The Paschal Message of His Eminence, Archbishop Benjamin 2020

The Paschal Message of His Eminence, Archbishop Benjamin 2020

To the Reverend Clergy, Monastics, and Faithful of the Diocese of the West:

Christ is Risen! Indeed He is Risen!

In the Divine Liturgy, at the apex of the Anaphora, the Gifts are raised on high by the deacon as the following prayer is said, ending with the exclamation:

Remembering this saving commandment and all those things which have come to pass for us: the Cross, the Tomb, the Resurrection on the third day, the Ascension into heaven, the Sitting at the right hand, and the second and glorious Coming.
Thine own of Thine own we offer unto Thee, on behalf of all and for all!

This year, more than perhaps any other year in our lives, every Orthodox Christian virtually the whole world over has to answer the question: do we really believe those words? The current social situation and the need to protect one another in love by living in semi-isolation because of the COVID-19 pandemic has kept most of us from most everyday activities, including the church services during this most holy time of the year, and will even inhibit, or even prohibit, attendance at Paschal services.

But the worship of the Church — the Liturgy in particular — reminds us that it (or rather He) is always offered by those offering the service “on behalf of all and for all.” The services are still being served, the Sacrifice is still being offered, the People of God continue to strive for communion with Him, even when we cannot gather together. We are called this year to offer ourselves to Him through those who can still stand at the altar. We have been given the opportunity and the time to look deep within ourselves to search out and find that place where God dwells outside the doors of the Church. We have been called to be the Church the way we are supposed to be the Church when we can go to worship. Each and every one us in the midst of Paschal joy tempered by absence must find true Paschal joy by dying with Him, setting aside our own disappointments, and rising with Him.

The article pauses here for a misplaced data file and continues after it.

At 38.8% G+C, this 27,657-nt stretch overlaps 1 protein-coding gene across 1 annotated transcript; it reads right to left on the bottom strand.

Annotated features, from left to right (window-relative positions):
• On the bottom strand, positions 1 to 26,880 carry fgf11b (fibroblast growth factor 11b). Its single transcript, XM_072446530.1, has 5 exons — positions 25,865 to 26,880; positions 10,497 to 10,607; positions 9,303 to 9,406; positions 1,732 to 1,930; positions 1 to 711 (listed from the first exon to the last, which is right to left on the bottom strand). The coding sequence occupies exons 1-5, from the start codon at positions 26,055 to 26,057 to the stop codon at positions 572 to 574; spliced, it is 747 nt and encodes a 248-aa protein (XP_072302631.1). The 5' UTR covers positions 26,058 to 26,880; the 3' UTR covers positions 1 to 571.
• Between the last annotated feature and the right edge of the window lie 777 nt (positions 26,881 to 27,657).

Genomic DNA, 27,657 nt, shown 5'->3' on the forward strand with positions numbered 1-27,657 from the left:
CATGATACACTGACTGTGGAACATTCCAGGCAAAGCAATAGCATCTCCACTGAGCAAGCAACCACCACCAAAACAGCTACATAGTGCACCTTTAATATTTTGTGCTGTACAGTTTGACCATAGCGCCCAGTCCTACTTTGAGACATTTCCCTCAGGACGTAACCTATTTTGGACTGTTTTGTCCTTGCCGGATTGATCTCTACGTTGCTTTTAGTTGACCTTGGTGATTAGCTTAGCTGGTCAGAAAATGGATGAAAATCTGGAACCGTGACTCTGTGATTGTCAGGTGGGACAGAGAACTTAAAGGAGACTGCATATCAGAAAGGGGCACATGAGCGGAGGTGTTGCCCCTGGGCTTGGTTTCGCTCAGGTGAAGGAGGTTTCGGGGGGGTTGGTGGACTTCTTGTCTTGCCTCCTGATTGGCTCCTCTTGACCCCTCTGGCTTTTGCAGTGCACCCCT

If we look at three different “Paschas,” we can see that they are all the same. The very first Pascha had the People of God huddled in safety behind the doors of their houses, staying inside at the command of God, protected by the blood of the Lamb. They must have been wracked with doubts and fears. Would God really protect them? Despite the fears, the Lord leveled their enemies, and passed over their houses. Later He allowed them to pass over the Red Sea in the first baptism into the Promised Land. It was the foreshadowing of our own Pascha, first in baptism, then in death.

THE Pascha saw the disciples fleeing the Savior in fear, abandoning Him to humiliating trial and death. The body of the Most Pure One was tended by Joseph and Nicodemus alone. The followers of Christ huddled in safety from the high priest and his minions, aided by Romans who wanted nothing but to quell the disruption this Jesus had caused. Someone remarked to me that it was incredibly sad that the Church of the Holy Sepulcher was closed this Paschal season. That Sepulcher was closed and sealed then, too. Despite the fears and confusion (and absence) among the disciples, the Lord destroyed the Enemy by His own death. The closed and sealed Sepulcher could not hold Him.

This Pascha, the followers of Christ are, for the most part, huddled in safety and fear behind closed doors. Would God really protect us? Despite our faith and hope, many are also wracked with doubts and fears. There are only a few allowed to tend to His Body and to come to the empty tomb to proclaim the Resurrection. Despite the fears and confusion that weigh heavily upon each of us, despite our physical absence, the tomb still cannot hold Him.

Beloved brothers and sisters, the Lord is challenging all of us to look at Him and the Church differently when this is all over. Pascha in 2020 will be a very different celebration than all of us are used to, and we mourn a little over that. It will be more subdued than we hope and desire. But no matter what, whether 1000 or the 2 or 3 gather to pray the services, one inescapable fact remains: the tomb cannot hold Him, death is destroyed, and He is Risen! Rejoice, and again I say, rejoice!

Christ is Risen! Indeed He is Risen!

Yours in the risen Christ,

†Benjamin; Archbishop of San Francisco